The Lord has truly risen, alleluia.
Year: B(II). Psalm week: 4. Liturgical Colour: White.
St George (- c.303)
He was martyred at Lydda (now in Israel) in about 303, during the persecution of Diocletian. Like so many saints of that period, the only fact that we can be certain of is his martyrdom. His cult spread quickly through both the East and the West, and the legend of St George and the Dragon only appeared some time afterwards.
During the crusades, George was seen to personify the ideals of Christian chivalry, and he was adopted as the patron saint of several city states and countries, including England and Catalonia. King Richard I of England placed his crusading army under the protection of St George, and in 1222 his feast was proclaimed a holiday.
St Adalbert of Prague (956 - 997)
(His name is Vojtech in Czech and Wojciech in Polish).
He became bishop of Prague in 983. He met with intense opposition from the nobility. He withdrew to Rome but was sent back to his diocese by Pope John XV. He encouraged the evangelization of the Magyars, and founded the great abbey of Brevnov, but the opposition continued and he was at length forced into exile. He went as a missionary to Pomerania to preach the Gospel to the heathen Prussians, and it was there that he was martyred at the age of 41. See the articles in Wikipedia
and the Catholic Encyclopaedia
Other saints: Bl Teresa Maria of the Cross (1846-1910)
23 Apr (where celebrated)
She was born at Campi Bisenzio, Florence, where in 1874 she founded the Congregation of Carmelite Sisters of Saint Teresa, whom she also sent to Lebanon and the Holy Land. She lived joyfully, body and soul, the mystery of the Cross in full conformity to the will of God, and she was outstanding for her love for the Eucharist, and her maternal care for children and for the poor. She died at Campi Bisenzio on 23rd April, 1910.
About the author of the Second Reading in today's Office of Readings:
Second Reading: St Basil the Great (330 - 379)
St Basil the Great, or Basil of Caesarea, was one of the three men known as the Cappadocian Fathers. The others are his younger brother, St Gregory of Nyssa, and St Gregory Nazianzen. They were active after the Council of Nicaea, working to formulate Trinitarian doctrine precisely and, in particular, to pin down the meaning and role of the least humanly comprehensible member of the Trinity, the Holy Spirit. Basil was the leader and organizer; Gregory of Nazianzus was the thinker, the orator, the poet, pushed into administrative and episcopal roles by circumstances and by Basil; and Gregory of Nyssa, Basil’s brother, although not a great stylist, was the most gifted of the three as a philosopher and theologian. Together, the Cappadocian Fathers hammered out the doctrine of the Trinity like blacksmiths forging a piece of metal by hammer-blows into its perfect, destined shape. They were champions – and successful champions – of orthodoxy against Arianism, a battle that had to be conducted as much on the worldly and political plane as on the philosophical and theological one.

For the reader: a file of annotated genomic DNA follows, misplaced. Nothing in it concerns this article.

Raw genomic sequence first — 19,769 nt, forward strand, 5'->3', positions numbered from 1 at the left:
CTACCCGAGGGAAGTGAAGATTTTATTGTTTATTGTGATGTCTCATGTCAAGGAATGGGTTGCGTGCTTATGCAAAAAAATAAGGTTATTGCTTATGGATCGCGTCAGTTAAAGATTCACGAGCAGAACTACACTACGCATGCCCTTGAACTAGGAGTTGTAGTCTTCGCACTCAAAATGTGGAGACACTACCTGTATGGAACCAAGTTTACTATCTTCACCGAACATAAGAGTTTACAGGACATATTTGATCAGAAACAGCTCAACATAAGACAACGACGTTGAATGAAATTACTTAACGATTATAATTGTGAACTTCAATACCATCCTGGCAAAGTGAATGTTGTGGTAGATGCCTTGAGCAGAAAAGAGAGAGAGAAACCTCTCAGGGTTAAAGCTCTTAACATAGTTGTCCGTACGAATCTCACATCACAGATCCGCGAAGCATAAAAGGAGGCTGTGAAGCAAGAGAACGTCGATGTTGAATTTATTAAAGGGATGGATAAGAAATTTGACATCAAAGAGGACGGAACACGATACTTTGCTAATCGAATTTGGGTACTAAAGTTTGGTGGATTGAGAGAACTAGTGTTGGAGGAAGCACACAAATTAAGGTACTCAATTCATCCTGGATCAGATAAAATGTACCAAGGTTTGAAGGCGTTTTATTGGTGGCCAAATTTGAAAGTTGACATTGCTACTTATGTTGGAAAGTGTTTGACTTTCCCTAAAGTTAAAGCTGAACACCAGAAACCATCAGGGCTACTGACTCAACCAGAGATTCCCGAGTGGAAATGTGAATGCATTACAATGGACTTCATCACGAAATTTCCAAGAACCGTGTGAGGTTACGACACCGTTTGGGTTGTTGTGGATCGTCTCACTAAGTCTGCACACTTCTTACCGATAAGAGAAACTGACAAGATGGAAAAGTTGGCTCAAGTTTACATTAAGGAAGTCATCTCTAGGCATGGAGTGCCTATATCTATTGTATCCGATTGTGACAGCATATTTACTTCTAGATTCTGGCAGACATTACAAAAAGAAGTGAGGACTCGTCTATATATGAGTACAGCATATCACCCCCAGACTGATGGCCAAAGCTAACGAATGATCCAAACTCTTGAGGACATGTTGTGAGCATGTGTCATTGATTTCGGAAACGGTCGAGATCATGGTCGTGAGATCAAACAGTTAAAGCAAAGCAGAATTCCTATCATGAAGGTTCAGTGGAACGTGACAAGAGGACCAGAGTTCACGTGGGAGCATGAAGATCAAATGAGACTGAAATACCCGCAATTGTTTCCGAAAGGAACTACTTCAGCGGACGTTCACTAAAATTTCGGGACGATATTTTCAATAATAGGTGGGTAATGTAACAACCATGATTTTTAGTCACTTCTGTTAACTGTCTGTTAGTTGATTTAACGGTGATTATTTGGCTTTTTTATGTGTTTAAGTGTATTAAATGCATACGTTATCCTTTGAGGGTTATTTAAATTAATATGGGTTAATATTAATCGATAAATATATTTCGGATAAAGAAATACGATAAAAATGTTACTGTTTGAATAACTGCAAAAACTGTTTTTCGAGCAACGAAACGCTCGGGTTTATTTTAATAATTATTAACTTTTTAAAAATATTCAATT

In addition to his role in doctrinal development, Basil is also the father of Eastern monasticism. He moderated the heroic ascetic practices that were characteristic of earlier monastic life, to the point where they could be part of a life in which work, prayer and ascetic practices could be in harmonious balance. Knowledge of Basil’s work and Rule spread to the West and was an influence on the founding work of St Benedict.
The works of Basil that appear in the Second Readings are mostly from his works on the Holy Spirit, but there are also extracts from his monastic Rule.
Liturgical colour: white
White is the colour of heaven. Liturgically, it is used to celebrate feasts of the Lord; Christmas and Easter, the great seasons of the Lord; and the saints. Not that you will always see white in church, because if something more splendid, such as gold, is available, that can and should be used instead. We are, after all, celebrating.
In the earliest centuries all vestments were white – the white of baptismal purity and of the robes worn by the armies of the redeemed in the Apocalypse, washed white in the blood of the Lamb. As the Church grew secure enough to be able to plan her liturgy, she began to use colour so that our sense of sight could deepen our experience of the mysteries of salvation, just as incense recruits our sense of smell and music that of hearing. Over the centuries various schemes of colour for feasts and seasons were worked out, and it is only as late as the 19th century that they were harmonized into their present form.
|Mid-morning reading (Terce)||(Apocalypse 1:17-18) ©|
I saw the Son of Man, and he said to me, ‘Have no fear! I am the First and the Last. I was dead and now I am to live for ever and ever, and I hold the keys of death and of the underworld.’
|Noon reading (Sext)||Colossians 2:9,12 ©|
In Christ lives the fullness of divinity, and in him you too find your own fulfilment. You have been buried with him, when you were baptised; and by baptism, too, you have been raised up with him through your belief in the power of God who raised him from the dead.
|Afternoon reading (None)||2 Timothy 2:8,11 ©|
Remember the Good News that I carry, ‘Jesus Christ risen from the dead, sprung from the race of David’. Here is a saying that you can rely on: ‘If we have died with him, then we shall live with him.’